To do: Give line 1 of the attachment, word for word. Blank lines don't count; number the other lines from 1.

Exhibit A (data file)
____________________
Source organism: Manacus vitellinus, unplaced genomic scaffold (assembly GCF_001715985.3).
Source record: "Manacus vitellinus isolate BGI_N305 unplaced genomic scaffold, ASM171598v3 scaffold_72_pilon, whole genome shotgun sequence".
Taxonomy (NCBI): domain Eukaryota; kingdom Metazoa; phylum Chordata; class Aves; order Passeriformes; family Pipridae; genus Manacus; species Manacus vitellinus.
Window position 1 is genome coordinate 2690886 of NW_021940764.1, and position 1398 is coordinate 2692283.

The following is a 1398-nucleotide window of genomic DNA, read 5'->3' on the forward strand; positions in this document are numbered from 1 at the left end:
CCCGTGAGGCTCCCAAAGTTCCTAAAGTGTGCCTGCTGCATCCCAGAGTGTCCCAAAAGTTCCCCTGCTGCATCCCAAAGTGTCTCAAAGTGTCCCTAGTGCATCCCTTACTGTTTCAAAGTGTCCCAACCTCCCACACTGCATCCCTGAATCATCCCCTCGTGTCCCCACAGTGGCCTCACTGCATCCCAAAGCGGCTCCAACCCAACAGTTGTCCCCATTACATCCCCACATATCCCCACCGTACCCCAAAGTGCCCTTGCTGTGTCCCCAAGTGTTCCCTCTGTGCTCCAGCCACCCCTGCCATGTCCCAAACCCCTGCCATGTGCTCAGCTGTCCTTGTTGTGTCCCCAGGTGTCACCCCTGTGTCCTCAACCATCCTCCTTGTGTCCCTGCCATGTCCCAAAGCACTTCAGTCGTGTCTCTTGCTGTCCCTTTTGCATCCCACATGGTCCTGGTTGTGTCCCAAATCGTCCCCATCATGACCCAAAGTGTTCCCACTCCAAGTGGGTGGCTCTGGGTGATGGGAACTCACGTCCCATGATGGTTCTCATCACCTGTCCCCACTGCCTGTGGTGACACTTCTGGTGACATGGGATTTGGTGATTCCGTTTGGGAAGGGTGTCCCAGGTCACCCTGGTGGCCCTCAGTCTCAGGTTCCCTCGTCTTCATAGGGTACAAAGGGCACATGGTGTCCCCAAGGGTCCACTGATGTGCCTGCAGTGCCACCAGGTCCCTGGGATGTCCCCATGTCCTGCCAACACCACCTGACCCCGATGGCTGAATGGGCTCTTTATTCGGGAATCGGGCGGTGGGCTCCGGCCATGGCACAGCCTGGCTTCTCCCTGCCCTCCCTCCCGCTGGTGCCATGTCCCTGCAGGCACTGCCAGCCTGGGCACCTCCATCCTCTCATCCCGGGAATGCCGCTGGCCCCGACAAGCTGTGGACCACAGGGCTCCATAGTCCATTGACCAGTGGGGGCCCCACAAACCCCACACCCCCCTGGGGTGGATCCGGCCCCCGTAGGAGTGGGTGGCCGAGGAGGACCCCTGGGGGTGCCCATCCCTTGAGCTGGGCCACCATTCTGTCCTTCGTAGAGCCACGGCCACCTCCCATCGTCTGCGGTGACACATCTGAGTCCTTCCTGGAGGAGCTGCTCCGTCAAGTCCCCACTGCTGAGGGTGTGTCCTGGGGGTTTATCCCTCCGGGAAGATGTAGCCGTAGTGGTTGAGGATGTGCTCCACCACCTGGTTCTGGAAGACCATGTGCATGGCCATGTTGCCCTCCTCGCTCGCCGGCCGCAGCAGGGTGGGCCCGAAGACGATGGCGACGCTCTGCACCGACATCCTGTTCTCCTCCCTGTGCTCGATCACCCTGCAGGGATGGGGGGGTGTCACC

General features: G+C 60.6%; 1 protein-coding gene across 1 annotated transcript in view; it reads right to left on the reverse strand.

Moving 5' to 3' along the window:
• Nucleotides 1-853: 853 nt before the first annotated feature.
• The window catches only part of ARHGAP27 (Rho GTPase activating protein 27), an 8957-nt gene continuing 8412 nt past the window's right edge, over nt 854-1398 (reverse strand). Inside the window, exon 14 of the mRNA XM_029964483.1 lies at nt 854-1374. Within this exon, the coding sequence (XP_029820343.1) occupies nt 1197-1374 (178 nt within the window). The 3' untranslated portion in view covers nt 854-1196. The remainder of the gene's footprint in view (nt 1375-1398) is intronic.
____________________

Source organism: Manacus vitellinus, unplaced genomic scaffold (assembly GCF_001715985.3).